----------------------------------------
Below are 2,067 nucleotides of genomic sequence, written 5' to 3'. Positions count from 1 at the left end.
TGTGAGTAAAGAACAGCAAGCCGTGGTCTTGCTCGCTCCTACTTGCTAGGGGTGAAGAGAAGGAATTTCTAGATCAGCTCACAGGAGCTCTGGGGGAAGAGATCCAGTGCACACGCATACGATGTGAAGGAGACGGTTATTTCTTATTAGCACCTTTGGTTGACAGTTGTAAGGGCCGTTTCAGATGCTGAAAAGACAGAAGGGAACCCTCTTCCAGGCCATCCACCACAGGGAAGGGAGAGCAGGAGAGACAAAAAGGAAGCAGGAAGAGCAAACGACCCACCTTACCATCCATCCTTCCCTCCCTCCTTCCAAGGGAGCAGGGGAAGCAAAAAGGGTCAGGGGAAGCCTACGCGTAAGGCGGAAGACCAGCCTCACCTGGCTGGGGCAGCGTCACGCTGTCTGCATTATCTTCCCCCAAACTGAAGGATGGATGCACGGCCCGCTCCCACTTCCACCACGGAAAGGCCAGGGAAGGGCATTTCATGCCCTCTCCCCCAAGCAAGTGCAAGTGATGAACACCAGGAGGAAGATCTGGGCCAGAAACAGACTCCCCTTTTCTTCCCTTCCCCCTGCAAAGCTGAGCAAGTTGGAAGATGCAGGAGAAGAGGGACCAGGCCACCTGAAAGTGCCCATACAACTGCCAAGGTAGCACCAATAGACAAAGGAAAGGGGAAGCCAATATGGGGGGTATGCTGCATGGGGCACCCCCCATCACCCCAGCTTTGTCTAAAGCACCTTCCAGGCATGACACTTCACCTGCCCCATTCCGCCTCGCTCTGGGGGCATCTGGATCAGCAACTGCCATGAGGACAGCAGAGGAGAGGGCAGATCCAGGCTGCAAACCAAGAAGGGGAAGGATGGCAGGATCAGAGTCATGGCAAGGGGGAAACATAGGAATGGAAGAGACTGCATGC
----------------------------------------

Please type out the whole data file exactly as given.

Below are 2,067 nucleotides of genomic sequence, written 5' to 3'. Positions count from 1 at the left end.
TGTGAGTAAAGAACAGCAAGCCGTGGTCTTGCTCGCTCCTACTTGCTAGGGGTGAAGAGAAGGAATTTCTAGATCAGCTCACAGGAGCTCTGGGGGAAGAGATCCAGTGCACACGCATACGATGTGAAGGAGACGGTTATTTCTTATTAGCACCTTTGGTTGACAGTTGTAAGGGCCGTTTCAGATGCTGAAAAGACAGAAGGGAACCCTCTTCCAGGCCATCCACCACAGGGAAGGGAGAGCAGGAGAGACAAAAAGGAAGCAGGAAGAGCAAACGACCCACCTTACCATCCATCCTTCCCTCCCTCCTTCCAAGGGAGCAGGGGAAGCAAAAAGGGTCAGGGGAAGCCTACGCGTAAGGCGGAAGACCAGCCTCACCTGGCTGGGGCAGCGTCACGCTGTCTGCATTATCTTCCCCCAAACTGAAGGATGGATGCACGGCCCGCTCCCACTTCCACCACGGAAAGGCCAGGGAAGGGCATTTCATGCCCTCTCCCCCAAGCAAGTGCAAGTGATGAACACCAGGAGGAAGATCTGGGCCAGAAACAGACTCCCCTTTTCTTCCCTTCCCCCTGCAAAGCTGAGCAAGTTGGAAGATGCAGGAGAAGAGGGACCAGGCCACCTGAAAGTGCCCATACAACTGCCAAGGTAGCACCAATAGACAAAGGAAAGGGGAAGCCAATATGGGGGGTATGCTGCATGGGGCACCCCCCATCACCCCAGCTTTGTCTAAAGCACCTTCCAGGCATGACACTTCACCTGCCCCATTCCGCCTCGCTCTGGGGGCATCTGGATCAGCAACTGCCATGAGGACAGCAGAGGAGAGGGCAGATCCAGGCTGCAAACCAAGAAGGGGAAGGATGGCAGGATCAGAGTCATGGCAAGGGGGAAACATAGGAATGGAAGAGACTGCATGC